Fans were allowed into Arco Arena to watch the 1996 NBA Draft. Half of the lower bowl was focused on a big screen showing a live feed from New York, where the late great commissioner of the NBA, David Stern, stood center stage ready to greet prospects as they were selected.

The arena drew silent as Syracuse forward John Wallace toppled down the draft board and fell right into the lap of the Sacramento Kings at pick No. 14.

“With the 14th pick in the 1996 NBA Draft, the Sacramento Kings select Predrag Stojakovic, from Paok in Greece.”

Arco Arena went silent. And then a chorus of boos filled the building.

Who? What just happened? How could Geoff Petrie pass on Wallace for a player no one had heard of?

History is on Petrie’s side on this one. Stojakovic waited until the 1998 season to come over from Europe and then he became a shooting sensation for the Kings during their glory years. 

Wallace was selected by the New York Knicks four picks later at No. 18. He would go on to play seven uneventful seasons in the NBA for five different teams.

Stojakovic’s career was cut short by back injuries, but he still managed to play 13 seasons in the NBA. He retired as a member of the championship Dallas Mavericks team following the 2010-11 season, leaving the league as a three-time All-Star and ranking third all-time in 3-point makes. 

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Wallace wasn’t the only player the Kings passed on. Eight-time All-Star and two-time league MVP Steve Nash went fifteenth overall. Six-time All-Star Jermaine O’Neal went as No. 17 overall.

The top end of the 1996 NBA Draft was star-studded, with Allen Iverson, Marcus Camby, Shareef Abdur-Rahim, Stephon Marbury and Ray Allen all going in the top five. But the best player to come out of this particular draft came at pick No. 13, just one selection before Stojakovic.

A Philadelphia high school player by the name of Kobe Bryant partnered with power agent Arn Tellem to get to the Lakers. According to long-time Kings front office man Jerry Reynolds, the Kings were preparing to select Bryant if the Charlotte Hornets hadn’t traded the No. 13 pick to LA in exchange for center Vlade Divac.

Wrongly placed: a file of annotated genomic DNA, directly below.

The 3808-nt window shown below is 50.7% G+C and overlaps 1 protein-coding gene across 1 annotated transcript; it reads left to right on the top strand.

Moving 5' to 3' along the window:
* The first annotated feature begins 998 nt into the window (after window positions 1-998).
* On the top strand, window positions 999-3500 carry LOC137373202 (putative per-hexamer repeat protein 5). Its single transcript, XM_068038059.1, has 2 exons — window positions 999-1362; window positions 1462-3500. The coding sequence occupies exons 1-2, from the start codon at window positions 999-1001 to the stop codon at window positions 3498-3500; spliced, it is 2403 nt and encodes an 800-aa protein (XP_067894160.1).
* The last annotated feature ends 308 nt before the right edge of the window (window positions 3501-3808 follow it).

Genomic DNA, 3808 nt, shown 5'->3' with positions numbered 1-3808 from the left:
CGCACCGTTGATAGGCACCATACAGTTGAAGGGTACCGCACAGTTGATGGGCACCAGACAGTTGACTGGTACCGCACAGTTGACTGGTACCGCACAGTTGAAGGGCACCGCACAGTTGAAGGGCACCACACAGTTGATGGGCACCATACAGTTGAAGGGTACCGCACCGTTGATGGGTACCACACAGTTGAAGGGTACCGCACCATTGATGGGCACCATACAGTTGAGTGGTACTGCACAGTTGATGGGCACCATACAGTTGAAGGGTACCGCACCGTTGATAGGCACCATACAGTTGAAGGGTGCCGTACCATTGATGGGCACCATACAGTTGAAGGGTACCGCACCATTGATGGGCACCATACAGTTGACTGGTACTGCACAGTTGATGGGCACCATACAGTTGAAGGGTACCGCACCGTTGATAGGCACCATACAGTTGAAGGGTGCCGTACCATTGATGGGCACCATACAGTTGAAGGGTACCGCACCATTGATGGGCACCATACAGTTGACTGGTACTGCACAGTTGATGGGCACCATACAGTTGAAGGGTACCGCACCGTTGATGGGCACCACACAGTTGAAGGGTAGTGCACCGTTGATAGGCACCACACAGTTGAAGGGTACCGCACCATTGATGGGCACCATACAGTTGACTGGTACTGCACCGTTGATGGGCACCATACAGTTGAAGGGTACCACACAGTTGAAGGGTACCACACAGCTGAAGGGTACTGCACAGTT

“At that time, high school players weren't going that high in the draft as they did a little bit later.” Reynolds recounted to Kings.com's Jordan Ramirez. “But Geoff made it clear to Kobe’s agent, that if his client was there at No. 14 that we would take him.

"Kobe’s camp told us that if he was drafted by the Kings, he wouldn’t sign. Arn Tellem — Bryant's agent — said he wouldn't sign with several teams in front of us either because he wanted to play for the Los Angeles Lakers. Tellem had a relationship with Jerry West, who of course was running the Lakers at that time.”

It was a battle of wits between Petrie and Tellem, one that according to Reynolds, Petrie intended to win.

“I know absolutely for a fact that we would’ve taken Kobe, and the only way that he wasn’t going to play for the Sacramento Kings was the Lakers swinging a trade, and they did it,” Reynolds said. “Tellem knew that Geoff Petrie wasn't going to back off like other teams. Kobe didn’t care what position he was drafted, he just wanted to go to the Lakers.”

Bryant, who passed away along with his daughter Gianna and seven others in a tragic helicopter accident on Jan. 26, would go on to be an 18-time All-Star and five-time NBA champ with the Lakers. He was recently elected to the Naismith Memorial Basketball Hall of Fame.

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The draft is full of near misses. If nothing else, Petrie forced the Lakers to give up Divac, who would go on to sign with the Kings in free agency a little over two years later. 

Stojakovic was a perfect complement to the Kings high-octane offense that would push Bryant and his Lakers teams to the brink during the early 2000s.

 

After retirement, Stojakovic has come back to Sacramento and currently serves as an assistant general manager to Divac.

But imagine what the Kings might have been able to accomplish with Bryant.